I'll start by saying it was my first Quantum Dot Forum, even though I have been in the QD industry for longer than the QD Forum has been in operation (2017 was it's 4th year). The people, the atmosphere, and the community of QD scientists, display executives, LED companies, and material suppliers was truly impressive over this two day event. The in-depth conversations and networking opportunity was extremely valuable, especially for a consultant looking to expand his network like myself.
Seth-Coe Sullivan (former QD Vision co-founder and CTO) kicked off the conference with a look back at the history of the industrial application of quantum dots, and how the market has evolved with the gorilla Samsung now driving QD adoption with their aggressive marketing campaign. A year ago the layperson had no idea what a quantum dot was, now I have family member's with TVs containing quantum dots; the recent growth is truly astounding. And as you can see in this photo, the people of Hong Kong now know what quantum dots are (or have at least been subject to advertisements about QD TVs)
QD down-converting displays: As the only real commercialized QD display technology, down-conversion (in film or edge optic) continues impressive growth and is expected to continue to grow for the coming decade. Often the comparison of QD-TVs to OLED, and the market analysis by Touch Display Research says that ultimately QDs will win over OLED in terms of market penetration and total sales.
On Chip: Getting QDs out of a film or glass tube and directly on top of an LED die is likely to be the next big step for QD technologies (I predict well before electroluminescent devices). The challenge is that QDs do not like oxygen, nor do they like the high temperatures and flux associated with LED technology. The team at Pacific Light Technologies along with Lumileds showed some impressive data for red QDs lasting thousands of hours in operating and accelerated testing conditions. Clearly this is something that will get the attention of lighting and display companies alike, and I expect we'll see more innovation in this area in the coming years, perhaps even the first product launch soon.
EL Devices: Certainly one of the hot topics at the forum was electroluminescent QD devices. It's clear that everyone including start-ups, TV giants, and academic labs are interested in making this a reality, but the biggest hurdle is still reliability. No questions this technology WILL be a game changer in displays... IF scientists can improve the stability into the many thousands of hours for all three colors.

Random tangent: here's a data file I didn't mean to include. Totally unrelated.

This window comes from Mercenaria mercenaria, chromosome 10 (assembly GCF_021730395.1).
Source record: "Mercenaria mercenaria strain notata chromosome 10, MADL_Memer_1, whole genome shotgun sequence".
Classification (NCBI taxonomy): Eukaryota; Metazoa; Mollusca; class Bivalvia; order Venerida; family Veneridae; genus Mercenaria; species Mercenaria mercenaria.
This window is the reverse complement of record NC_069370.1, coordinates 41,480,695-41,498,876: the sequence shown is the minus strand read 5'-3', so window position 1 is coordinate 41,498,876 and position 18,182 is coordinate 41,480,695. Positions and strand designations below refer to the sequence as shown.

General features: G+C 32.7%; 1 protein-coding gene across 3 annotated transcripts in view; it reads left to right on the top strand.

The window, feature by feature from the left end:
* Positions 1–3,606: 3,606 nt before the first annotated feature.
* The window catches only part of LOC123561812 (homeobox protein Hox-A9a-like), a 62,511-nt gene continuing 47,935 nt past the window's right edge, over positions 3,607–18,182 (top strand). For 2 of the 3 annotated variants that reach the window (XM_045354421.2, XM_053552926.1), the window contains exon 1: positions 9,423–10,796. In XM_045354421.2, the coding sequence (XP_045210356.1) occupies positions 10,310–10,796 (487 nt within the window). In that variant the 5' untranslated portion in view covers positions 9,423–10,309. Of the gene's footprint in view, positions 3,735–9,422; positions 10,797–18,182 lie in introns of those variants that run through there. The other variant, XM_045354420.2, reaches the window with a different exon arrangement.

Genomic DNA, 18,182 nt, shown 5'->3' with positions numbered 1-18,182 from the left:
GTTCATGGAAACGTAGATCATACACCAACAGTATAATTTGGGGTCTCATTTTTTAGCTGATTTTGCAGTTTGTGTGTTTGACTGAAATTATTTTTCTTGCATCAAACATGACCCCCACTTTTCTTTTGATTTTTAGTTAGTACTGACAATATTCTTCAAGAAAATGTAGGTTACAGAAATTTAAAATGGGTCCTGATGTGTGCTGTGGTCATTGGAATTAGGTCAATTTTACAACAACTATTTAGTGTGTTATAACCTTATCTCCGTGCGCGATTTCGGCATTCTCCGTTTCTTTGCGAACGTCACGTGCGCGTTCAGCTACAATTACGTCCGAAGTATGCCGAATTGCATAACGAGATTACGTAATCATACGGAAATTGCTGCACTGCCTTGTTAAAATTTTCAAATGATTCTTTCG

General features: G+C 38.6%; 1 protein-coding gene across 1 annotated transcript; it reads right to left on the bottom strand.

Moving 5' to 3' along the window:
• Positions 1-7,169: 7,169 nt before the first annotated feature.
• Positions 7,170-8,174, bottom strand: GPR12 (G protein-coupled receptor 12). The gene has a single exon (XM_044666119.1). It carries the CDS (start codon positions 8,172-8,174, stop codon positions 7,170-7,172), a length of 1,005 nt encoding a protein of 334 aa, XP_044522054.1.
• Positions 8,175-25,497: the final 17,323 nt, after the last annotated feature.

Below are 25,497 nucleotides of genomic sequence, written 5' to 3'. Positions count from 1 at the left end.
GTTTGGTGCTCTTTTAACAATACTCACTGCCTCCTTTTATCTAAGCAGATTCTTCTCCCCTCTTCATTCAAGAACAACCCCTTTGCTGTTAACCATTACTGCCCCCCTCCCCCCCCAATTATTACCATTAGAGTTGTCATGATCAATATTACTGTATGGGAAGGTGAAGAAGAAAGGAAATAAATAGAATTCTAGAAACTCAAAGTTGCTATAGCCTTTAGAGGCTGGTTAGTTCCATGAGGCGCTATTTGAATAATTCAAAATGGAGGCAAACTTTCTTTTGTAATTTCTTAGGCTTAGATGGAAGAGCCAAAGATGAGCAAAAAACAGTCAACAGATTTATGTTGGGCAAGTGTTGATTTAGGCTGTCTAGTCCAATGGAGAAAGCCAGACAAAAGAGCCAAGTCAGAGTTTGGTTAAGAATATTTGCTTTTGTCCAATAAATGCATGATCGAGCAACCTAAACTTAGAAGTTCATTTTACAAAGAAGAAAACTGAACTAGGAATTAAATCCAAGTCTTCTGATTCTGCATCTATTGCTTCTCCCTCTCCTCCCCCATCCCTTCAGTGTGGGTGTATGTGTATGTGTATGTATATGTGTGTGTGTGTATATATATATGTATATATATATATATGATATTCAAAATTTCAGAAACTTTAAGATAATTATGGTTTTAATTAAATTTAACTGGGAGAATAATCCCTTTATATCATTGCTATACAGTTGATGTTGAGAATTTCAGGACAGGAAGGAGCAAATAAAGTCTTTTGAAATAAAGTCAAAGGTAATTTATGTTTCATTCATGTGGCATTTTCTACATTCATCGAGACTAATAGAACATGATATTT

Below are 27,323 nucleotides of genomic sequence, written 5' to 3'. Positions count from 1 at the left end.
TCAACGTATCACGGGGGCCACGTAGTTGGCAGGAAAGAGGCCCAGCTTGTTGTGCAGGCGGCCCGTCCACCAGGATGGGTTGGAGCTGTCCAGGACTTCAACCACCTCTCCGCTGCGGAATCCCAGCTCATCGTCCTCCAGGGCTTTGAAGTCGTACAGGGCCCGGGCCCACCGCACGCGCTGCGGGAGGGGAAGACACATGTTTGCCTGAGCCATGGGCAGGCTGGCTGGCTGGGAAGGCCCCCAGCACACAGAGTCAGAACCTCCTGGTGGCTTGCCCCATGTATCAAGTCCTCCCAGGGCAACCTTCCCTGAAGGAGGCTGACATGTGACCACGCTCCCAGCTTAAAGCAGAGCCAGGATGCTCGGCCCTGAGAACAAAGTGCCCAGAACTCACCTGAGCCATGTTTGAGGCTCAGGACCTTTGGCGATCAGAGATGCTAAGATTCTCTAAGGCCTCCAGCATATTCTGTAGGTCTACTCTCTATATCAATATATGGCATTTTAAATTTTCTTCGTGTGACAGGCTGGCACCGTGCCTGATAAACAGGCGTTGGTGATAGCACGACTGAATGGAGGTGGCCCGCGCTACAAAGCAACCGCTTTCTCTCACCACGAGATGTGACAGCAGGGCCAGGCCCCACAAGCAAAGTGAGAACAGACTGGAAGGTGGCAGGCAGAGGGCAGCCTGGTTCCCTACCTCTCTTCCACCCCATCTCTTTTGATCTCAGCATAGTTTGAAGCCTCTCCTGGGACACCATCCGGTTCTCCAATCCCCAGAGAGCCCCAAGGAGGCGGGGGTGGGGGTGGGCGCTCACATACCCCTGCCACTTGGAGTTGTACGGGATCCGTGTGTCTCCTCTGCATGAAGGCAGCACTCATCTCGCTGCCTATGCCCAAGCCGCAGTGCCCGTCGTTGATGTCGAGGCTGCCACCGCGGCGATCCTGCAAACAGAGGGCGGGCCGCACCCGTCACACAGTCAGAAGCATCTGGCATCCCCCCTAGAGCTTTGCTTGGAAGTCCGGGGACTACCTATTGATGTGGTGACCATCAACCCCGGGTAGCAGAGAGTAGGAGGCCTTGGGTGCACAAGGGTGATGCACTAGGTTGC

A quick note on terminology: Samsung's "QLED" is not an electroluminescent display technology and has caused some confusion in the industry. It is still a down converting technology. People in the community of QDs have been using the term QLED for decades to mean an electroluminescent QD device.
Competition: If you work with QDs and haven't hear about GE's TriGain(TM) technology, well than you are in for a surprise. The team at GE has spent a lot of time developing a more conventional phosphor (think doped bulk inorganic material) with ultra narrow red emission peaks which can give very impressive gamut (for a color gamut primer I suggest Display Mate's summary). While the rumors about decay lifetime limiting application are not unfounded, fact is that GE has been very successful in getting this into customer's hands and implemented into consumer products - perhaps even the phone in your pocket.
What about non-display applications? Great question. No doubt there are a lot of folks out there interested in what QDs have to offer in applications outside of displays and lighting. For example, the team at UbiQD are hoping to put a new type of QD in the windows of the tallest sky scrapers in the world to harvest the sun's energy. Innovations in synthesis might allow us to one day make QDs in bacteria similar to the way we brew beer according to Nano Elements Source. And much like their start in biotechnology a few decades ago, QDs may see a resurgence in bioanalytical applications.
What's Next? It's clear QD technology is here, in a big way, but there is still a lot of innovation happening. I expect to see a strong push to improve the thermal and flux stability of both Cd and non-Cd QDs so that QDs can eventually be a drop in solution for phosphors. It seems green is more difficult to solve than red in this regard, and for EL devices blue is even more difficult (current lifetimes are in the 10s of hours). I can't wait to see what's in store for the coming year! I look forward to the QD Forum 2018.
Assuming the TV giants keep implementing and marketing QD technologies, and scientists continue to innovate with QDs, the future of QD technology is... well... bright.